Fat Ball Fury

Young Mr Woodpecker doesn't believe in sharing. He hogs the feeder totally to himself and woe betide any sparrow or blue tit who tries to join him. Many a time I've seen a beak full of feathers go west (and woodpeckers have big beaks!) as a brave little fellow young enough to think himself invincible tries to dine with his greater spotted brother who's having none of it. So the woodpecker hangs on repelling all boarders and the queue builds up.

 I am reminded of a supermarket till when a dear shopper yaps away to the cashier and then takes an age packing her bags, oblivious to the fact that the queue behind her has reached epic proportions.

 Do the sparrows (or the fellow shoppers in the supermarket) become contemplative while they wait? Do they look around them at the minuntae of beauty that lives within ordinariness? Do they use the time to reflect on all the gifts of life? It would appear not! They strut and flutter and twirp and tweet until the woodpecker eventually leaves presumably with a headache and they all make a dash for the fat balls, arguing amongst themselves, pushing and shoving, having learnt from the woodpecker how to duff each other up more effectively.

 Eventually order is restored and the frantic fury dies down as 6 or 7 sparrows feed gracefully side by side hanging on as the feeder gently sways and the realisation that there is enough for everyone gradually sinks in and the truth that if they just get on with the business of eating and not worrying about the others who are indeed neighbours not rivals, then they can eat more, enjoy more and life is altogether better, calmer and more satisfying.

 So what can we learn from the woodpecker and the sparrows? What do we fight needlessly for? What are we always first in the queue for? What do we hang on to ? What gifts might waiting bless us with? What might sharing mean for us at this point in our lives?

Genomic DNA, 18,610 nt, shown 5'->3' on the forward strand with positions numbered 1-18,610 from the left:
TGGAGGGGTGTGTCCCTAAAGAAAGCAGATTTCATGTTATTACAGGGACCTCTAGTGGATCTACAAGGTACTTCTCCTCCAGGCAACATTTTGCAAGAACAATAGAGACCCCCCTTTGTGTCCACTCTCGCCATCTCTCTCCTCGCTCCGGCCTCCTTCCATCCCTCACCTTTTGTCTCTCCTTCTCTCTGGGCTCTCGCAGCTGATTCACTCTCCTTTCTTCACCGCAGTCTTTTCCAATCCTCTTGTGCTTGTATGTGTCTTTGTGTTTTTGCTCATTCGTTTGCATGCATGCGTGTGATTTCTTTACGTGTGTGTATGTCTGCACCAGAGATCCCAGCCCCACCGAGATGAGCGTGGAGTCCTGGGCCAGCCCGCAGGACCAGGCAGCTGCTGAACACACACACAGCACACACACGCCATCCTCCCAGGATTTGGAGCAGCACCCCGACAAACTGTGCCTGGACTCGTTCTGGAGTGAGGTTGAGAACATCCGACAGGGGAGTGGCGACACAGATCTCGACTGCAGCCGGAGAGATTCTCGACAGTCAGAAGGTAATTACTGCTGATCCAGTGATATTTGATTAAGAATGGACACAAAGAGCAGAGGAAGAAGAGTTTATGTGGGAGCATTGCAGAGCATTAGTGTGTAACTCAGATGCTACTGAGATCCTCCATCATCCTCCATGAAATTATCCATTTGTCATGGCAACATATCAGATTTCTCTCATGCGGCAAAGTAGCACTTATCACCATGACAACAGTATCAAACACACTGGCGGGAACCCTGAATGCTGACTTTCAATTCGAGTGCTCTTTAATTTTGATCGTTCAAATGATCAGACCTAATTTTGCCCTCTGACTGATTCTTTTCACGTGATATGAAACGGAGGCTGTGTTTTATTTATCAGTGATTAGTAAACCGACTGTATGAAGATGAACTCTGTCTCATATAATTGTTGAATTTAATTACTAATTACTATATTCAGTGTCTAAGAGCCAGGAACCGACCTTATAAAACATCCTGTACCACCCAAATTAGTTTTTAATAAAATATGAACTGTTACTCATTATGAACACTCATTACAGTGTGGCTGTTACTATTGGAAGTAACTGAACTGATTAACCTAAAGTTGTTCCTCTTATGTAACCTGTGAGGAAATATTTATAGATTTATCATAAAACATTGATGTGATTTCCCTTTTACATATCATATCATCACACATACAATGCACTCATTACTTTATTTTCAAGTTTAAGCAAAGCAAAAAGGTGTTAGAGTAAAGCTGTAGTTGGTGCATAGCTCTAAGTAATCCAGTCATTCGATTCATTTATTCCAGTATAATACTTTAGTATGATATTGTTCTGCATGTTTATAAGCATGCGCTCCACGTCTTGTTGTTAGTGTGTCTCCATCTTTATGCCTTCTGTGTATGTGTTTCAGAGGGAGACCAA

A man spoke with the Lord about heaven and hell.

 The Lord said to the man,"Come, I will show you hell." They entered a room where a group of people sat around a huge pot of stew. Everyone was famished, desperate and starving. Each held a spoon that reached the pot, but each spoon had a handle so much longer than their own arm that it could not be used to get the stew into their own mouths. The suffering was terrible. "Come, now I will show you heaven,"the Lord said after a while. They entered another room, identical to the first - the pot of stew, the group of people, the same long-handled spoons. But there everyone was happy and well-nourished. "I don't understand,"said the man."Why are they happy here when they were miserable in the other room and everything was the same?" The Lord smiled,"Ah, it is simple,"he said."here they have learned to feed each other."

 

 

 

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Mary Stewart | Reply 04.06.2014 15.27

BEAUTIFUL.

Anne Carter | Reply 03.09.2013 00.19

I loved this story when you read it this morning Lynne. thank you for your careful thoughts and apt insights. I'm so glad I could find it here and revisit it.

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28.08 | 20:17

Hi Lynne, the video of the moon bears was very sad and moving. I am a supporter of WWF and at present tigers are my thing. You are an inspiration. Bliess you.

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How is Dessie doing now? Hope the wren is enjoying today's sunshine and singing of the joys of Spring

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16.11 | 18:22

A new friend recommended we spend a day at Mill House Retreat sometime and suggested I check out your website. I love your writings and the pictures you create

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01.06 | 13:22

Lynne, Your words are beautiful! After reading your bio I realized you are living the life I aspire to, simplicity, quiet, silence, Divine awareness in all:)

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